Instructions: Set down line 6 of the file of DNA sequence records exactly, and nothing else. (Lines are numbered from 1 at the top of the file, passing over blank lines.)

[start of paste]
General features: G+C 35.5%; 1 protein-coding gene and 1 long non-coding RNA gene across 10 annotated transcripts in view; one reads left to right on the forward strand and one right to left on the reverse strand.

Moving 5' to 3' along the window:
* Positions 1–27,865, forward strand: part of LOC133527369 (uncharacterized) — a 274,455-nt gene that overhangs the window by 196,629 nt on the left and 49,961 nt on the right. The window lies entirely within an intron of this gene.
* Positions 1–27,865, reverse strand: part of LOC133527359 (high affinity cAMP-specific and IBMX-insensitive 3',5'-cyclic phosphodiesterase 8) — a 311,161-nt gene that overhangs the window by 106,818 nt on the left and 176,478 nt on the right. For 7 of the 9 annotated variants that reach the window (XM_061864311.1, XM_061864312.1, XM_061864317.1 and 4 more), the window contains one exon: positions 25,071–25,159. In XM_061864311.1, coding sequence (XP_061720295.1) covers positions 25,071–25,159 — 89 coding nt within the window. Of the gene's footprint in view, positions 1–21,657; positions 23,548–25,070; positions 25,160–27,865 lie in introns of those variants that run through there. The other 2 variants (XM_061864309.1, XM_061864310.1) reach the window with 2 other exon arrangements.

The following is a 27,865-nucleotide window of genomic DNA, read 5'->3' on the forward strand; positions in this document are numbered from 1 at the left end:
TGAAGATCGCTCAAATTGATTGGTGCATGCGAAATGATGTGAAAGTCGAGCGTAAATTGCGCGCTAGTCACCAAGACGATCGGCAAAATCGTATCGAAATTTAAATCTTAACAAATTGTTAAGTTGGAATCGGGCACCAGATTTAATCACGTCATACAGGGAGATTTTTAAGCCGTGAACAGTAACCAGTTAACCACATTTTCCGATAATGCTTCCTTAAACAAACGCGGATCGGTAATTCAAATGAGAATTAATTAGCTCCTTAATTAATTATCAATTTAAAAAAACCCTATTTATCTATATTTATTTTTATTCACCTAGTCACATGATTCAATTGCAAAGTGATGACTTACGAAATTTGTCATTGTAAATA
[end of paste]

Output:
TGAAGATCGCTCAAATTGATTGGTGCATGCGAAATGATGTGAAAGTCGAGCGTAAATTGCGCGCTAGTCACCAAGACGATCGGCAAAATCGTATCGAAATTTAAATCTTAACAAATTGTTAAGTTGGAATCGGGCACCAGATTTAATCACGTCATACAGGGAGATTTTTAAGCCGTGAACAGTAACCAGTTAACCACATTTTCCGATAATGCTTCCTTAAACAAACGCGGATCGGTAATTCAAATGAGAATTAATTAGCTCCTTAATTAATTATCAATTTAAAAAAACCCTATTTATCTATATTTATTTTTATTCACCTAGTCACATGATTCAATTGCAAAGTGATGACTTACGAAATTTGTCATTGTAAATA